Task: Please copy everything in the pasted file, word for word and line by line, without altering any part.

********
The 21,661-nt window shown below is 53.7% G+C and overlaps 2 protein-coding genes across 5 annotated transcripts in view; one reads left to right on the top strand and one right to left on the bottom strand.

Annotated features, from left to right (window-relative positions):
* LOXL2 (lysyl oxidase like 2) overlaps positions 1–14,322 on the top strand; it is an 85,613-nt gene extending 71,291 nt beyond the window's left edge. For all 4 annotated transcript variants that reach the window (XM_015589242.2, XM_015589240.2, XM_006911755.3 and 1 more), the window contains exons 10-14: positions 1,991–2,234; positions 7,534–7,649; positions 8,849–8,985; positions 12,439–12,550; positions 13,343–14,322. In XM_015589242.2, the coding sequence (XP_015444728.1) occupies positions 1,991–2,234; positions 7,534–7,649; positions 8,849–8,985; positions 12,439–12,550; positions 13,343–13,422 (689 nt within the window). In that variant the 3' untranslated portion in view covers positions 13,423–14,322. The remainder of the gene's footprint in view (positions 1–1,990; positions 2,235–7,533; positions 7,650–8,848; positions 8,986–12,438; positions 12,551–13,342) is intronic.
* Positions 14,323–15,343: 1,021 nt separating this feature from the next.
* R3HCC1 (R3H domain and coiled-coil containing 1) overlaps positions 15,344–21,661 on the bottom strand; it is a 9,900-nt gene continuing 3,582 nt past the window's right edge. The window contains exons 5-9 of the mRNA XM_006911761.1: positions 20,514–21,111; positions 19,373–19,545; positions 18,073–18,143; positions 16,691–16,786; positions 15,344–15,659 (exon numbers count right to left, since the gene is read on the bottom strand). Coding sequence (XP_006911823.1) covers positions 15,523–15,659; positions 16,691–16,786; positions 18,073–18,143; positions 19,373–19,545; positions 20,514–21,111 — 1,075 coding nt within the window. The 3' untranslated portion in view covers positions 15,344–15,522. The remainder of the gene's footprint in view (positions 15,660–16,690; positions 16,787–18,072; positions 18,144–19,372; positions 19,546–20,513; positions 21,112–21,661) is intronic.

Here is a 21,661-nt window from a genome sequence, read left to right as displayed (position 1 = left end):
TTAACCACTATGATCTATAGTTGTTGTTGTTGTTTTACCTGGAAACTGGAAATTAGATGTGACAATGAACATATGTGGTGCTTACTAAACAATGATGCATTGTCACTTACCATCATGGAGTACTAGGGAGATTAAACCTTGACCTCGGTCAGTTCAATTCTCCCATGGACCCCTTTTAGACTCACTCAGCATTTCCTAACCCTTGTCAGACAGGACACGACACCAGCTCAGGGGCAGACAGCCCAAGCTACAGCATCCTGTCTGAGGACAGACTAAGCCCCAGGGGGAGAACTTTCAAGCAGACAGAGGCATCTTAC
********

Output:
The 21,661-nt window shown below is 53.7% G+C and overlaps 2 protein-coding genes across 5 annotated transcripts in view; one reads left to right on the top strand and one right to left on the bottom strand.

Annotated features, from left to right (window-relative positions):
* LOXL2 (lysyl oxidase like 2) overlaps positions 1–14,322 on the top strand; it is an 85,613-nt gene extending 71,291 nt beyond the window's left edge. For all 4 annotated transcript variants that reach the window (XM_015589242.2, XM_015589240.2, XM_006911755.3 and 1 more), the window contains exons 10-14: positions 1,991–2,234; positions 7,534–7,649; positions 8,849–8,985; positions 12,439–12,550; positions 13,343–14,322. In XM_015589242.2, the coding sequence (XP_015444728.1) occupies positions 1,991–2,234; positions 7,534–7,649; positions 8,849–8,985; positions 12,439–12,550; positions 13,343–13,422 (689 nt within the window). In that variant the 3' untranslated portion in view covers positions 13,423–14,322. The remainder of the gene's footprint in view (positions 1–1,990; positions 2,235–7,533; positions 7,650–8,848; positions 8,986–12,438; positions 12,551–13,342) is intronic.
* Positions 14,323–15,343: 1,021 nt separating this feature from the next.
* R3HCC1 (R3H domain and coiled-coil containing 1) overlaps positions 15,344–21,661 on the bottom strand; it is a 9,900-nt gene continuing 3,582 nt past the window's right edge. The window contains exons 5-9 of the mRNA XM_006911761.1: positions 20,514–21,111; positions 19,373–19,545; positions 18,073–18,143; positions 16,691–16,786; positions 15,344–15,659 (exon numbers count right to left, since the gene is read on the bottom strand). Coding sequence (XP_006911823.1) covers positions 15,523–15,659; positions 16,691–16,786; positions 18,073–18,143; positions 19,373–19,545; positions 20,514–21,111 — 1,075 coding nt within the window. The 3' untranslated portion in view covers positions 15,344–15,522. The remainder of the gene's footprint in view (positions 15,660–16,690; positions 16,787–18,072; positions 18,144–19,372; positions 19,546–20,513; positions 21,112–21,661) is intronic.

Here is a 21,661-nt window from a genome sequence, read left to right as displayed (position 1 = left end):
TTAACCACTATGATCTATAGTTGTTGTTGTTGTTTTACCTGGAAACTGGAAATTAGATGTGACAATGAACATATGTGGTGCTTACTAAACAATGATGCATTGTCACTTACCATCATGGAGTACTAGGGAGATTAAACCTTGACCTCGGTCAGTTCAATTCTCCCATGGACCCCTTTTAGACTCACTCAGCATTTCCTAACCCTTGTCAGACAGGACACGACACCAGCTCAGGGGCAGACAGCCCAAGCTACAGCATCCTGTCTGAGGACAGACTAAGCCCCAGGGGGAGAACTTTCAAGCAGACAGAGGCATCTTAC